said top layer showing, under electron microscope observation at 5,600x magnification, a dense and continuous structure containing micro-pores of uniform size having a selected average pore diameter within the range of about 10 to 120 A;

b. a reinforcing intermediate layer formed of the ionically cross-linked polymer of the same nature as that of the polymer material of and integral with said top surface layer and which exhibits a structure micro-porous but rather sponge-like as observed under an electron microscope at 5,600x magnification; and

c. a porous support to which the material of said intermediate layer is tightly adherent, said support being formed of a polymer selected from polypropylenes and polyamides and having a porous structure containing pores of an average pore diameter of up to 10 and a water-flow rate of higher than 0.5ml./cm. /min. as determined with water at 20C. and at a pressure difference of 760 mm Hg;

said top layer, for attainment of said selected average pore diameter, produced under selectively controlled and reproducible conditions as by choosing suitably the natures, molecular weights and concentrations of the polyelectrolytes used as well as the process conditions for ionically cross-linking said polyelectrolytes within the above specifiedranges.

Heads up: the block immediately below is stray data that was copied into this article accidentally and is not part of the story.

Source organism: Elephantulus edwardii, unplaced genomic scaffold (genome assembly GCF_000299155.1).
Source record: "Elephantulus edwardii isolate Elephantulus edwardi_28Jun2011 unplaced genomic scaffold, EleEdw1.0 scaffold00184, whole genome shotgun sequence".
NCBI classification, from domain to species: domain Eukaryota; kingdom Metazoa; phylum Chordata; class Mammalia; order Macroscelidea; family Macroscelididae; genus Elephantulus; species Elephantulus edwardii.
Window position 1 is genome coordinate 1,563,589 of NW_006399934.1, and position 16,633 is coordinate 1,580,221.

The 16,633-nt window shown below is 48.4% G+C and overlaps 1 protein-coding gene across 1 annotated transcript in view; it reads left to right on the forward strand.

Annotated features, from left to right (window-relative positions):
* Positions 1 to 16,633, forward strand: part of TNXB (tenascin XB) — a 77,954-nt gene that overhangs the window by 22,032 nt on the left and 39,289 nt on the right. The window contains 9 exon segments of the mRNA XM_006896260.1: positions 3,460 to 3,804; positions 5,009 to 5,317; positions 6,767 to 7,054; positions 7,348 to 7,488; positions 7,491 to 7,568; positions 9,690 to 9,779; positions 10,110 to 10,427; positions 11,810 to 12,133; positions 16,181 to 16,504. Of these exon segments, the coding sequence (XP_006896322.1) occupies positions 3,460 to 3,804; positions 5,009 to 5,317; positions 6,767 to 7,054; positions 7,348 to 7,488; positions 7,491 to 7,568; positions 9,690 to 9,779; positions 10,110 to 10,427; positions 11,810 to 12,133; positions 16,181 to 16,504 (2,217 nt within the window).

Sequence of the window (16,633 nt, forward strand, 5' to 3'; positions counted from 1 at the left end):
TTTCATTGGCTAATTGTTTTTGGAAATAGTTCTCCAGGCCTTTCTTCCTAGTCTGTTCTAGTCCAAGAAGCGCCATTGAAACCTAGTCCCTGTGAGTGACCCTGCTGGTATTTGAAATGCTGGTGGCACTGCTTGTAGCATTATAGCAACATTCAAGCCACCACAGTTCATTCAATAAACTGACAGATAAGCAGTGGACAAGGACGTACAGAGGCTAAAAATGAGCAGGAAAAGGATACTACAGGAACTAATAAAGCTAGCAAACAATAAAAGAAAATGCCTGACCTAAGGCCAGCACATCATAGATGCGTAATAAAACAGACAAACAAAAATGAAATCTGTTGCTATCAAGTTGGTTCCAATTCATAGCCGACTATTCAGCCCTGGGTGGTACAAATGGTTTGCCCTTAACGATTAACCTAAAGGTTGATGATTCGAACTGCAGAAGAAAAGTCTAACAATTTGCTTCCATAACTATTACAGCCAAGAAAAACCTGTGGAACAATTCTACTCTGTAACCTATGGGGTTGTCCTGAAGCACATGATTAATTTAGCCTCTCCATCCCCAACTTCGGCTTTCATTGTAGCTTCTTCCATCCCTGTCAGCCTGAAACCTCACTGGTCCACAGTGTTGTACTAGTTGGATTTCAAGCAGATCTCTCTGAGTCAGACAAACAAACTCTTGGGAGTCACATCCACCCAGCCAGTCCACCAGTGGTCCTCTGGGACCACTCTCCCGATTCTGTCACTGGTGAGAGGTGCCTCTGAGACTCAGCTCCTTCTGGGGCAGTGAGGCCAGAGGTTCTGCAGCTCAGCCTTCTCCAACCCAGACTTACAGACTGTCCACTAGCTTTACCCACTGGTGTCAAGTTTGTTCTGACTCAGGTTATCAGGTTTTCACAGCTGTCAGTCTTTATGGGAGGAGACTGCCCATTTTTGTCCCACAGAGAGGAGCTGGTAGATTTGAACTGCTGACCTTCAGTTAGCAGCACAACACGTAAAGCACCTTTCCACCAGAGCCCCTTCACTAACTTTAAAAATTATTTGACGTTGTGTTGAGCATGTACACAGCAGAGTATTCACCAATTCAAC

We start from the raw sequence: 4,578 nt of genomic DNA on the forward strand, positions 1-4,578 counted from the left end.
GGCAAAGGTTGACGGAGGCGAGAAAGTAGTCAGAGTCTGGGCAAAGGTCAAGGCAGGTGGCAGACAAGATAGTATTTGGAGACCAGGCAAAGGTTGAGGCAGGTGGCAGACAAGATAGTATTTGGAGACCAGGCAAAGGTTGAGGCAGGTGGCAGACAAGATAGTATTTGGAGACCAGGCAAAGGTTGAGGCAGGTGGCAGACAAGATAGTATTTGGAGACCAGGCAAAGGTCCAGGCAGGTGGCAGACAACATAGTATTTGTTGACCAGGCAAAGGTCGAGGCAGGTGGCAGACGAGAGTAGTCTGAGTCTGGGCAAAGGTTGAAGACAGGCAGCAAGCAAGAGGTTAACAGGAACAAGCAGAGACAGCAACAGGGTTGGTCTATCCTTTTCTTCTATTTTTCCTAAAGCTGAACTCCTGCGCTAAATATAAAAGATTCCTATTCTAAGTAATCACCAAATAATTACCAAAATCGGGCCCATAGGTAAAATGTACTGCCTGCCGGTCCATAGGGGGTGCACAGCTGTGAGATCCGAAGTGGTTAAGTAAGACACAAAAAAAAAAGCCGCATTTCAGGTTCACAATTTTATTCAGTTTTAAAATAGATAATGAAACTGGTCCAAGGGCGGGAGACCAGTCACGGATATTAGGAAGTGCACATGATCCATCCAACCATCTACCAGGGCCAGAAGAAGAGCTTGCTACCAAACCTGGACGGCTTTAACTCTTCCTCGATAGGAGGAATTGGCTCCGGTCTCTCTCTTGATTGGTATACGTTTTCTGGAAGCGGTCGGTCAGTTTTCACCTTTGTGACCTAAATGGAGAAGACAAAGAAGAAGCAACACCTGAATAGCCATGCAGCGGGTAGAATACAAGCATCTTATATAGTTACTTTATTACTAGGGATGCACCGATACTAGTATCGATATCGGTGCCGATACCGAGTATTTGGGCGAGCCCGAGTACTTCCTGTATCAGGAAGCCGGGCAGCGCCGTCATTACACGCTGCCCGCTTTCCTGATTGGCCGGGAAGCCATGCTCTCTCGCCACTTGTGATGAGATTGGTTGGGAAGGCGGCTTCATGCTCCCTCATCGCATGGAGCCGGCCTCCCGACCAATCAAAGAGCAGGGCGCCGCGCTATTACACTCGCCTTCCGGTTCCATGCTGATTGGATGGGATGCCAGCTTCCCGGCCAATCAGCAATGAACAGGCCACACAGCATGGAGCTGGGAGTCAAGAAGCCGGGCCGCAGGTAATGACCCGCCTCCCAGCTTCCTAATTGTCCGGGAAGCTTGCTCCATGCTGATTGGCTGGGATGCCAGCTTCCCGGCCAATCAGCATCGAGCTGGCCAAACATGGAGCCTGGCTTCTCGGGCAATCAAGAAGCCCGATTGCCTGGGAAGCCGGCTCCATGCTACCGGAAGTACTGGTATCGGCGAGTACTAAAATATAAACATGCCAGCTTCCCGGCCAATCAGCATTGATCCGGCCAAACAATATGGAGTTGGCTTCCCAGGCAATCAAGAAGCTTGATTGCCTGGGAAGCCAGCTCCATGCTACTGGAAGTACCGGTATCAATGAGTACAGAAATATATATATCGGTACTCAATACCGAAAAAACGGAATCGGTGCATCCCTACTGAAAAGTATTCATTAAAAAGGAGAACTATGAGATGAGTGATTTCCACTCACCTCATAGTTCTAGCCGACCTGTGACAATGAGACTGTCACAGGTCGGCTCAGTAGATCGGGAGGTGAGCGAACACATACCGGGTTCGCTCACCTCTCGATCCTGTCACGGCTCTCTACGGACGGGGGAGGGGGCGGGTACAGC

2. A membrane as claimed in claim 1 in which the acidic polyelectrolyte is selected from the group consisting of polystyrene sulfonic acids and sodium salt and calcium salt thereof.

3. A membrane as claimed in claim 1 in which the acidic polyelectrolyte is a copolymer of styrene with vinyl sulfonic acid, or its alkali metal salt. v

4. A membrane as claimed in claim 1 in which the basic polyelectrolyte is a polyvinylbenzyl trimethyl ammonium halide.

5. A membrane as claimed in claim 1 in which the basic polyelectrolyte is a copolymer of styrene with a methyl-Z-vinyl pyridinium halide.

6. A membrane as claimed in claim 1 in which the top layer and the intermediate layer are formed of an ionically cross-linked polymeric reaction product of a polystyrene sulfonic acid with a polyvinylbenzyl trimethyl ammonium hydroxide.

7. A membrane as claimed in claim 1 in which the top layer and the intermediate layer of the membrane are formed of an ionically cross-linked polymeric reaction product of a polystyrene sulfonic acid with a polyvinylbenzyl trimethyl ammonium halide.

8. A membrane as claimed in claim 1 in which the top layer and the intermediate layer are formed of an ionically cross-linked polymeric reaction product of an alkali or alkaline earth metal salt of a polystyrene sulfonic acid with a polyvinylbenzyl trimethyl ammonium halide.

9. A membrane as claimed in claim 1 in which the top layer and the intermediate layer are formed of an ionically cross-linked polymeric reaction product of a polystyrene sulfonic acid with a polymer-2-vinyl-pyridinium halide.

10. A membrane as in claim 1 in which the top layer and the intermediate layer are formed of an ionicallycross-linked polymeric reaction product of an alkali or alkaline earth metal salt of a polystyrene sulfonic acid with a polymethyl-Z-vinyl-pyridinium halide.